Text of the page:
I think it's unlikely you're going to get good results. Neural networks typically require a large training set. With only a few dozen or so examples, I doubt you'll have a large enough training set for this to work well.

So, what could possibly go wrong? I suspect the most likely outcome is that you'll get useless results.

That said, if you really insist on trying neural networks, you could try using a variational autoencoder. An autoencoder consists of two halves: the first half maps the input $x$ to a value $z$ in the "latent space", and the second half maps $z$ to an output $x'$. You train the autoencoder to ensure that (hopefully) $x$ and $x'$ are very similar, for all the instances $x$ in your training set. The idea is that you make the latent space much smaller than the space of inputs/outputs, and you hope this forces it to generalize.

For instance, the input might be a 40-vector $x \in \mathbb{R}^{40}$, encoded by a one-hot encoding ($x_i=1$ means that you include a black line in the $i$th position; $x_i=-1$ means you don't include it). The latent space might be $\mathbb{R}^2$ or $\mathbb{R}^3$ or so. You might include a few layers of a convolutional network to map from $x$ to $z$, and then the inverse architecture to map from $z$ to $x'$. Then, you could train the network using a standard loss function for variational autoencoders, along with some regularization term.

• "With only a few dozen or so examples, I doubt you'll have a large enough training set for this to work well." It does not matter if you have 10 or 1000 samples to train your Network with, look at OR, AND and XOR Neural Networks where each has only 4 training samples. What the network essentially needs is just a lot of training; The larger the training set the more time the network will take to get ready (final accurate weights), but with wider output classification. – Kyle Khalaf Jul 12 '16 at 19:30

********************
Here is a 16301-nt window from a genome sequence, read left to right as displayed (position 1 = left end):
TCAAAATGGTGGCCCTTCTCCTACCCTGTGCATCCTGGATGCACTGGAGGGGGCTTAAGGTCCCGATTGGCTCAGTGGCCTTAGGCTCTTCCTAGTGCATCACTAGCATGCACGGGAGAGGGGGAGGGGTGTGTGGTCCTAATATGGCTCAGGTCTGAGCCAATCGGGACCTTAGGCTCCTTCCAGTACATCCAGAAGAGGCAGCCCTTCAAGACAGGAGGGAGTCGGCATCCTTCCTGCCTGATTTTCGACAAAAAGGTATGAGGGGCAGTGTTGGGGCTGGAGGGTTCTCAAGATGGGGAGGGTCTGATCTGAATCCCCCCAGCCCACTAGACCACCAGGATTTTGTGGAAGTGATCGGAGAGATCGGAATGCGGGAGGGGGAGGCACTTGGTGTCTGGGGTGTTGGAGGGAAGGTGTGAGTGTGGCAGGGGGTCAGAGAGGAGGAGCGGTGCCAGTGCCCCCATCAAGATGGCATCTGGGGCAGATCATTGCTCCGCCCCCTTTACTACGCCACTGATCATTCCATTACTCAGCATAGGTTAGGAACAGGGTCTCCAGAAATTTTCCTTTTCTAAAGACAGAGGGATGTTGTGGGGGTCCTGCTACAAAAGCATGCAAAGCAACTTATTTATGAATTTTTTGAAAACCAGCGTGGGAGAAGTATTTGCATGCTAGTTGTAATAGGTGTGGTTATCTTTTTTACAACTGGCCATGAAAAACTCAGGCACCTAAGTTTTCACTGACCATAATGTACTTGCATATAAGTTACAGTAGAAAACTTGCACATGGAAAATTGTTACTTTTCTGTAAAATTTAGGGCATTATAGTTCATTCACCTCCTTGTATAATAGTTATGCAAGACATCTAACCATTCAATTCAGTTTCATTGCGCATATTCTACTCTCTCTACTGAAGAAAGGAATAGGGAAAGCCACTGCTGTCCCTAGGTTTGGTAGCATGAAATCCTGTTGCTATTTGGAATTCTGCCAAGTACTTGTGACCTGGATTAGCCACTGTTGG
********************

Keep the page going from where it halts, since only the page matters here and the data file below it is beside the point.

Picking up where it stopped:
• @FirstStep, You seem to have some misconceptions. The number of training samples does matter. The number needed will depend on the task. Just because some functions (e.g., XOR) can be learned with a few samples doesn't mean that all functions can be learned with a few samples. It just doesn't work that way. – D.W. Jul 12 '16 at 19:37
• I did not say that because XOR takes few samples, that means that is how Neural Network works. Of course it depends on the task, so no it is not "Neural networks typically require a large training set", it just depends on the problem. OCR needs 26? ODR needs only 10.. To classify objects in an image you will need all the objects in the universe.. and so on. (And I think you are up voting your own answers and comments) – Kyle Khalaf Jul 12 '16 at 19:38
• At this point, I don't know what point you are trying to make. I merely said that I doubt that a few training samples will be enough for this problem. Of course that's merely speculation. The only way to prove or disprove this definitively is to try it. Mentioning OR, AND, and XOR does not disprove it. You can't disprove a "typically" with one example; and you can't disprove a "for this example..." with a different example. You're welcome to write your own answer if you would answer the question differently. – D.W. Jul 12 '16 at 19:43
• I just like the subject :) – Kyle Khalaf Jul 12 '16 at 19:44